Ealy in Jan this year Tom, Gerry Chester & I met up for a meal and understandably we covered a fair bit of ground in our cross table conversation.

    Tom was talking about apalling living conditions that he had encountered during his service and mentioned, as an example, Gibralter Barracks at Bury St.Edmunds saying that he froze to death in the antiquated barracks.

    This threw me immediately because it ran counter to my own memory of the place (you need to know that Tom & I have crossed paths all over the place and we had both done our Basic Training at Bury St.Edmunds).
    http://www.ww2talk.com/forum/veteran-accounts/15625-ron-toms-%22follow-me-around%22.html

    During my stay I remember vividly that my billets were one of the old fashioned Nissen huts and these were at the Northern end of the parade ground as one entered the main gates.
    BBC - WW2 People's War - Early Army Days, October 1942

    Now, re-examining my memory, I recall that the "indoor" training was indeed in what must have been the original barracks of which Tom complained about the sleeping quarters, whilst the Nissen huts where I slept must have been erected around the parade ground as a temporary measure for the increased intakes of 1942.

    The only reason I now post this item is to show that sixty six years after those heady days, as a result of a lunchtime conversation , I have had to re-adjust my memories of those times.

    Thanks Tom

    Ron
     
  12. Ron Goldstein

    Ron Goldstein WW2 Veteran WW2 Veteran Patron

    I know that have mentioned before the name of "Loopy" Kennard but he was such a crazy "one-off" character that I hope you don't mind me writing of him again.
    After he died I did a bit of browsing on the internet and found the following profile in Burke's Peerage:
    Lt.-Col. Sir George Arnold Ford Kennard, 3rd Bt. b. 27 April 1915, d. circa 13 December 1999, #26559
    Pedigree
    Sir Coleridge Arthur Fitzroy Kennard, 1st Bt. b. 12 May 1885, d. 7 October 1948
    Dorothy Katherine Barclay d. 15 January 1953

    19 Aug 2006

    Lt.-Col. Sir George Arnold Ford Kennard, 3rd Bt. was born on 27 April 1915. He was the son of Sir Coleridge Arthur Fitzroy Kennard, 1st Bt. and Dorothy Katherine Barclay. He married, firstly, Ceclia Violet Cokayne Maunsell, daughter of Major Cecil John Cokayne Maunsell and Wilhelmine Violet Eileen FitzClarence, on 12 October 1940. He and Ceclia Violet Cokayne Maunsell were divorced in 1958. He married, secondly, Mollie Jesse Rudd Wyllie, daughter of Hugh Wyllie, on 30 September 1958. He married, thirdly, Nichola Carew, daughter of Peter Gawen Carew and Ruth Chamberlain, in 1985.<SUP>1</SUP> He married, fourthly, Georgina Wernher, daughter of Maj.-Gen. Sir Harold Augustus Wernher, 3rd Bt. and Anastasia Mikhailovna de Torbay, Countess de Torbay, in December 1992 in London, England. He and Nichola Carew were divorced in 1992.<SUP>1</SUP> He died circa 13 December 1999.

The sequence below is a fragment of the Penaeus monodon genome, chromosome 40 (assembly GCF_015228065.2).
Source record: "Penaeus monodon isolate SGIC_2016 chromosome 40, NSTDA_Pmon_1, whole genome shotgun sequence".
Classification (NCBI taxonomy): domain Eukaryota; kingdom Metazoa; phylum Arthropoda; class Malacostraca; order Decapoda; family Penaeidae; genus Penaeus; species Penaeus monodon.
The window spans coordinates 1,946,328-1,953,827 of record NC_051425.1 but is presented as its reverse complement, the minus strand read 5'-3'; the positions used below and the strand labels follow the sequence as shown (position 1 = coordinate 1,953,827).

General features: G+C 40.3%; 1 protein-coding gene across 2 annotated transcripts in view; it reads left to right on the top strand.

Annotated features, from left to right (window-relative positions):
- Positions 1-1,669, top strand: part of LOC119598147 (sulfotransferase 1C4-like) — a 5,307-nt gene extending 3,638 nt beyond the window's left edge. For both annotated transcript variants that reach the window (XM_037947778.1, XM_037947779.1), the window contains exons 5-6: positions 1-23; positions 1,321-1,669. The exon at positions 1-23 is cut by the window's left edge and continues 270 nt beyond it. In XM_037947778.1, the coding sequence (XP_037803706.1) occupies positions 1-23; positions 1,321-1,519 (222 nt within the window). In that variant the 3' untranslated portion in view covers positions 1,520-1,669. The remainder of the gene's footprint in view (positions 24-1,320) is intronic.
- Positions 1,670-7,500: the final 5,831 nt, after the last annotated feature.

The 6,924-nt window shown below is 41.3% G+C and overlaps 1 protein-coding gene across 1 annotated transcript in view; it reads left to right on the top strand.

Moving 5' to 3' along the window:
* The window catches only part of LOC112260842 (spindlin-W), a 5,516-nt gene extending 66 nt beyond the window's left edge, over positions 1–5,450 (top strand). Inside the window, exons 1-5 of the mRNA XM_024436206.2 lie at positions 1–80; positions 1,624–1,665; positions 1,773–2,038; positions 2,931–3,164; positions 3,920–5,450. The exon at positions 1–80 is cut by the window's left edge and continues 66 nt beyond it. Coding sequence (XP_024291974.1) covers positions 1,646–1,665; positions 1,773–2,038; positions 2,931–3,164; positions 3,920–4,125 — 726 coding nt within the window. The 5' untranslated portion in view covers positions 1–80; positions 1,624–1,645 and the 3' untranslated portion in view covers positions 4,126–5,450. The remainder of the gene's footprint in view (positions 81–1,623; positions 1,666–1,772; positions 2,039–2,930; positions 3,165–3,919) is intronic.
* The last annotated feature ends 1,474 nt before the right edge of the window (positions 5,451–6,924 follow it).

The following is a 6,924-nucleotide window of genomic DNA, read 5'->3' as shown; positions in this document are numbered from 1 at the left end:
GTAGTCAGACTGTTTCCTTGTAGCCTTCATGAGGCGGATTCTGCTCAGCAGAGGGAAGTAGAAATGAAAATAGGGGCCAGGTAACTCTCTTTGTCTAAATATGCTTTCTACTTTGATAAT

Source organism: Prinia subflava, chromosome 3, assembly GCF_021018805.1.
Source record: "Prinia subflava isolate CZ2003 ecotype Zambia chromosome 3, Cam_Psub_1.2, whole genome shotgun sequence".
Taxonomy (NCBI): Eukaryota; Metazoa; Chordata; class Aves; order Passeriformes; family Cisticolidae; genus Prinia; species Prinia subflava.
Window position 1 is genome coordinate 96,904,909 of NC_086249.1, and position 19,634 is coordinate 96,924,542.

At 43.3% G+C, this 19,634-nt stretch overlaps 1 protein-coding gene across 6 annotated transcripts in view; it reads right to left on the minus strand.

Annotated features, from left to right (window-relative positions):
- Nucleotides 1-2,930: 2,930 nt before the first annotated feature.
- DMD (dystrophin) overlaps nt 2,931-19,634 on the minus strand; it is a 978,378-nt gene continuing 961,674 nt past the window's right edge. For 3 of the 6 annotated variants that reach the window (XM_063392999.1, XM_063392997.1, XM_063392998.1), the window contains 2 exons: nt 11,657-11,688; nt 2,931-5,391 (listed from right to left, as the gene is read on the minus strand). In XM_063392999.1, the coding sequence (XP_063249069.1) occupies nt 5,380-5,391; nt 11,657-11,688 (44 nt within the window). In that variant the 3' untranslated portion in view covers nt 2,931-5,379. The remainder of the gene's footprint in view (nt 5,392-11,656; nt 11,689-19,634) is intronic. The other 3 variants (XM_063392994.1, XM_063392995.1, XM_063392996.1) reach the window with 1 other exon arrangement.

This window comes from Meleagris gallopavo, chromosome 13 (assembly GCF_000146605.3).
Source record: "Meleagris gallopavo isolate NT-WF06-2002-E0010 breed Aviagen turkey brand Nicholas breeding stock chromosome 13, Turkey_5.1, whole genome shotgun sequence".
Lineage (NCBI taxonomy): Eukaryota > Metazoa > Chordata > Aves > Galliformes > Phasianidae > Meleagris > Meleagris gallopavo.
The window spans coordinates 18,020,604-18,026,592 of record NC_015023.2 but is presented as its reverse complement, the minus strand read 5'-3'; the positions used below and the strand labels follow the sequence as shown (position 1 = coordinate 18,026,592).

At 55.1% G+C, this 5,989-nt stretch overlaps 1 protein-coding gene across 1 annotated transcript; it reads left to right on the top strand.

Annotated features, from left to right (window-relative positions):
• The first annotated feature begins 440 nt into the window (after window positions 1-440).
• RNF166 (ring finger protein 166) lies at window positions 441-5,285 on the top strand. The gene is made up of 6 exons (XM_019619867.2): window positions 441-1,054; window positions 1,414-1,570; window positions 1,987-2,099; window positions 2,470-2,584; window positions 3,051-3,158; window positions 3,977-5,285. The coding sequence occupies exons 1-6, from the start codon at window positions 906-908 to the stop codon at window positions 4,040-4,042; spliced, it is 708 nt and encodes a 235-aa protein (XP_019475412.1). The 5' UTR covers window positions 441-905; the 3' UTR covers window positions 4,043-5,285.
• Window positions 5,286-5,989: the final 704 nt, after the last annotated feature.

Lt.-Col. Sir George Arnold Ford Kennard, 3rd Bt. gained the title of 3rd Baronet Kennard.

    "Loopy", to refresh your memory, was a POW for most of the war, having been taken prisoner in Greece but returned to the 4th QOH in 1946 to command "A" Squadron and, as Tech Corporal of the Squadron I got to know him well.

    He was known for, amongst other things, as the CO who put a letter in the Times to say that he would stand surety for any of his former troops who were looking for a job (see below)

    He was later to command the regiment and after his retirement wrote his autobiography "Loopy" The Autobigraphy of George Kennard. I re-show below the letter he wrote to me at the time

    RIP Loopy !

    Ron
     

    Attached Files:

  13. i wonder if all surviving ww2 vets think about it after all these years
     
  14. Tom Canning

    Tom Canning WW2 Veteran WW2 Veteran

    Michal -

    some Vets did manage to switch off their memory banks - others cannot - for example I could al'ways see the ridiculous and funny side of it all - see message # 8 - now these men of 1st Paras were not easy to deal with and usually fought to the last bullet - then came again with a knife - so here are two Tank men accepting their surrender - one with an empty gun ......now that to me was very funny - as it was to the paras - probably hysteria had lot to do with it as well..but it was funny !

    Cheers
     
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  15. Ron Goldstein

    Ron Goldstein WW2 Veteran WW2 Veteran Patron

    A day in the life of Trooper Ron Goldstein

    What follows is my version of “A day in the life of” story and sets out to describe a typical day in the line in Northern Italy in WW2. It is an amalgam of events, loosely based on a potpourri of memories of my own life during my service with the 4th Queen's Own Hussars in the closing stages of the war.

    Because all the events that I describe did not take place on the same day, this article could be described as a work of fiction, but I stress that I have written nothing that is not an actual personal memory of those times and wherever possible I have corroborated the events by personal and official diaries.

    Finally, because I at heart I am a lazy person, I have borrowed excerpts from stories previously posted on this and other forums but amended to bring them into the present tense. I repeat that in every case I have relied on actual memories..

    1st April 1945

    02:00 hrs.